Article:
Labour must do more to tackle anti-Semitism within its ranks

30 Sep 2017

Jeremy Corbyn called the Labour Party the new ‘political mainstream’ and the party of the ‘centre ground’ at the Party conference in Brighton this week. However, how can a party claim to be the centre ground yet foster explicitly anti-Semitic views?

 

Whilst Corbyn stated that such prejudice is ‘completely at odds’ with Labour’s beliefs, and the party passed a motion on racism and anti-Semitism (first proposed by the Jewish Labour Movement), the conference still provided a forum for bigotry to be spread.

 

Miko Peled was given a platform to claim that ‘free speech, the freedom to criticise and to discuss every issue, whether it’s the Holocaust: yes or no, Palestine, the liberation, the whole spectrum. There should be no limits on the discussion.’

 

Tom Watson, the deputy leader, pledged an investigation into how Peled was allowed to speak at an event, yet little was done to tackle Holocaust denial within the party and other anti-Semitic myths.  For example, there has been little comment on leaflets handed out by Labour Party Marxists, who wrote that there was a ‘Zionist-Nazi connection’, which reprinted Moshé Machover’s speech from the May 15 London Communist Form, entitled ‘Don’t apologise - attack.’

 

Shami Chakrabarti’s 2016 report, as problematic as it was, conceded the party experienced ‘an occasionally toxic atmosphere’. In the same year a select committee into anti-Semitism in the UK found that ‘[t]he failure of the Labour Party to deal consistently and effectively with anti-Semitic incidents in recent years risks lending force to allegations that elements of the Labour movement are institutionally anti-Semitic’. However, little has been done to decompress the building tensions within the party, as John Cryer MP stated this year that he had seen ‘1930s’ anti-Semitism from Labour Party members on social media.

 

Such claims were disregarded by Len McCluskey, who claimed that complaints of anti-Semitism (as well as misogyny) were ‘mood music’ to undermine Corbyn. McCluskey was joined by two other non-Jewish men, Ken Loach and Ken Livingstone, to claim they had never heard anti-Semitism at Labour Party meetings, and therefore claiming it is not a widespread issue.

 

Of course, Livingstone’s accusation of Labour MPs ‘distorting’ the scale of anti-Semitism within the party is somewhat undermined by his suspension in April 2016 for describing a ‘real collaboration’ between Nazis and Zionists, the anti-Semitic myth the Marxists reprinted. The lack of Jewish identity between the three men also somewhat undermines any authority they might claim to identify potential prejudices Jewish party members may suffer.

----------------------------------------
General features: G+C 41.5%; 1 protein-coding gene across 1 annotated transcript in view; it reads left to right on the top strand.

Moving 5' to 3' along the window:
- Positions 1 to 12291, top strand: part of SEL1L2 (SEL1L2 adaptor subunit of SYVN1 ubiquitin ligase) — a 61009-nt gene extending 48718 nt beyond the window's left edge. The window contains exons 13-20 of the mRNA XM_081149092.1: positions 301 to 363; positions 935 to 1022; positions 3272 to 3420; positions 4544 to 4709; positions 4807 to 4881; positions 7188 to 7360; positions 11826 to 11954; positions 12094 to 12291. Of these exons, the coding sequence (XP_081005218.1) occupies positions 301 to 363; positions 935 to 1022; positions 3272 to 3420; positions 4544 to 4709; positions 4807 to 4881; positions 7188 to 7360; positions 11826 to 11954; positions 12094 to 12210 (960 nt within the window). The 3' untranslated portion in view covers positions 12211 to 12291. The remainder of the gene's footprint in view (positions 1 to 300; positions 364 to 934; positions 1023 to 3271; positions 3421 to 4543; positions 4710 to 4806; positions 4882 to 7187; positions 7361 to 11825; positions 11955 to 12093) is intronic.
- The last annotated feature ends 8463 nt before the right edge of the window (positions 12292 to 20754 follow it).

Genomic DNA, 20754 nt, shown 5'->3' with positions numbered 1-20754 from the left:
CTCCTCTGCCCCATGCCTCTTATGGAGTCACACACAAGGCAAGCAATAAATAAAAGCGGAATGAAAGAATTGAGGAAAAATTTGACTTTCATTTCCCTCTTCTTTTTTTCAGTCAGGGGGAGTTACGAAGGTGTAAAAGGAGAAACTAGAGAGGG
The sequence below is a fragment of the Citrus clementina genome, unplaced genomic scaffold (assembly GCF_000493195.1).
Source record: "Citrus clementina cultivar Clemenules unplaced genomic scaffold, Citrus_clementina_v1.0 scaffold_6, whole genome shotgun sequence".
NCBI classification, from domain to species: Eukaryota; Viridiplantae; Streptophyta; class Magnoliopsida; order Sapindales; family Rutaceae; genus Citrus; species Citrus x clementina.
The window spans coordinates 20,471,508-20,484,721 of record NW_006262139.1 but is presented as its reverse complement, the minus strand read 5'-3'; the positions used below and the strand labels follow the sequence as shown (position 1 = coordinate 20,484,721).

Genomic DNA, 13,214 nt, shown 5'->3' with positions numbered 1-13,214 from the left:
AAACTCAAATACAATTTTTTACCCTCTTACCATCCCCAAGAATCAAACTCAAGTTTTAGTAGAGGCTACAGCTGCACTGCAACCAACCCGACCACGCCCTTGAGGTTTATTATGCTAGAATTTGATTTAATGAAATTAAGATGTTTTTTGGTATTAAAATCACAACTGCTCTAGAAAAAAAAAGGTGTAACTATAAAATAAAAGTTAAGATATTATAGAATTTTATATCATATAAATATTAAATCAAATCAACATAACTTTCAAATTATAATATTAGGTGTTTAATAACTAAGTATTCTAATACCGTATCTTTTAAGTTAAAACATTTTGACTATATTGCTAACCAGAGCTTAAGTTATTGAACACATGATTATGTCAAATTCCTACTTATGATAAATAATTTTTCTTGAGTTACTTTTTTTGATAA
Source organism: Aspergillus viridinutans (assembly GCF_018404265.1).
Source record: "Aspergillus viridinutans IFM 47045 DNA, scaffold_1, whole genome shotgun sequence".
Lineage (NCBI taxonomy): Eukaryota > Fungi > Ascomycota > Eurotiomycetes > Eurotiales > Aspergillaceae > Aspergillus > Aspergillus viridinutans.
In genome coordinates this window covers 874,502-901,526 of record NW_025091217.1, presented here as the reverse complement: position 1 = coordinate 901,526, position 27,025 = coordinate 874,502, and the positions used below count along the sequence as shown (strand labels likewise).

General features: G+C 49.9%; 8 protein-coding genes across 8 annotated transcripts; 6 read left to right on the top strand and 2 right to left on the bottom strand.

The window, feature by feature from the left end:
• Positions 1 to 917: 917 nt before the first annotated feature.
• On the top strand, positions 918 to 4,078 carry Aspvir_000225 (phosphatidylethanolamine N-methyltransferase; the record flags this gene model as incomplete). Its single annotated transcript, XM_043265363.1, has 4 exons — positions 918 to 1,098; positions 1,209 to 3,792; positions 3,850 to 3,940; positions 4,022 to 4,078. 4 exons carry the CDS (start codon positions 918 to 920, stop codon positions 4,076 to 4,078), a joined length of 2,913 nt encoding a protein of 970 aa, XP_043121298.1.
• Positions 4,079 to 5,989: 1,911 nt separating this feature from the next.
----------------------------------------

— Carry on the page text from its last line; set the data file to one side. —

This month’s conference saw a clause submitted by the Hastings and Rye constituency of the Labour Party for an amendment of its constitution suggesting that ‘Hatred of Jews shall not be evidenced by non-abusive words or actions regarding Israel or Zionism that are part of legitimate political discourse.’

 

Whilst anti-Zionism and antisemitism are not synonymous, often the language used to discuss Israel-Palestine and Israeli policy adopts anti-Semitic language and stereotypes. Wes Streeting MP told the Brighton conference, ‘too many people’ use ‘anti-Semitic language’ to criticise the Israeli government. The imprecise wording of the suggested amendment may legitimise anti-Semitic discourse as part of anti-Zionist or anti-Israel beliefs, legitimising and facilitating more anti-Jewish abuse.

 

Ignoring and erasing the damaging usage of anti-Semitic language and attitudes is not only miring the Labour party in murky prejudicial backwaters, but is contributing to the increasing levels of anti-Semitism in the UK (and around the world). The combination of record levels of anti-immigrant feeling, racism, and anti-Semitism is bringing the UK to a level of prejudice akin to that of the 1930s.

 

A centre ground party cannot allow such extremes of prejudice to fester - it should be fighting against historic levels of bigotry. Whilst the rule passed this conference to protect against racism is a start, Labour has a long way to go until it can authentically claim to be a party that recognises, appreciates and protects its Jewish members.

 

 

 

 

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